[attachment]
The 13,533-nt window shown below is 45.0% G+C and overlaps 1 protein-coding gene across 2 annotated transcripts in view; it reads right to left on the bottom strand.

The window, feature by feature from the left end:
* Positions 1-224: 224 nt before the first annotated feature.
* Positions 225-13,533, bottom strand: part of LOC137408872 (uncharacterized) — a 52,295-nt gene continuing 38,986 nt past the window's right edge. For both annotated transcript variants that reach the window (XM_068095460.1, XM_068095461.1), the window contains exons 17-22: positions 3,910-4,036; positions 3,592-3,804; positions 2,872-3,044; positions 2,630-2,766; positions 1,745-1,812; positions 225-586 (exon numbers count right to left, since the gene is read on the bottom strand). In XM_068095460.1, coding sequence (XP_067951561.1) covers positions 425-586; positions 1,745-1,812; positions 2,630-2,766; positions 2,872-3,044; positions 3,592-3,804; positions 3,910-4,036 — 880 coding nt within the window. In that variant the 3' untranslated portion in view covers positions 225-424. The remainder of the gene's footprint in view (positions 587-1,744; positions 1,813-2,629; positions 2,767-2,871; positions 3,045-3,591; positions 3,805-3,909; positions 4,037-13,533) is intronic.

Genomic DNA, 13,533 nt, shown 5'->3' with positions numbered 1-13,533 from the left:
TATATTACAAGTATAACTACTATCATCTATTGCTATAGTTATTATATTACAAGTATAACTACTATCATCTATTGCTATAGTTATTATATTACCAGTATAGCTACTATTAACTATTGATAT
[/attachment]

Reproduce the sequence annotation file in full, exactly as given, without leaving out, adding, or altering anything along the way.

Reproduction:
The 13,533-nt window shown below is 45.0% G+C and overlaps 1 protein-coding gene across 2 annotated transcripts in view; it reads right to left on the bottom strand.

The window, feature by feature from the left end:
* Positions 1-224: 224 nt before the first annotated feature.
* Positions 225-13,533, bottom strand: part of LOC137408872 (uncharacterized) — a 52,295-nt gene continuing 38,986 nt past the window's right edge. For both annotated transcript variants that reach the window (XM_068095460.1, XM_068095461.1), the window contains exons 17-22: positions 3,910-4,036; positions 3,592-3,804; positions 2,872-3,044; positions 2,630-2,766; positions 1,745-1,812; positions 225-586 (exon numbers count right to left, since the gene is read on the bottom strand). In XM_068095460.1, coding sequence (XP_067951561.1) covers positions 425-586; positions 1,745-1,812; positions 2,630-2,766; positions 2,872-3,044; positions 3,592-3,804; positions 3,910-4,036 — 880 coding nt within the window. In that variant the 3' untranslated portion in view covers positions 225-424. The remainder of the gene's footprint in view (positions 587-1,744; positions 1,813-2,629; positions 2,767-2,871; positions 3,045-3,591; positions 3,805-3,909; positions 4,037-13,533) is intronic.

Genomic DNA, 13,533 nt, shown 5'->3' with positions numbered 1-13,533 from the left:
TATATTACAAGTATAACTACTATCATCTATTGCTATAGTTATTATATTACAAGTATAACTACTATCATCTATTGCTATAGTTATTATATTACCAGTATAGCTACTATTAACTATTGATAT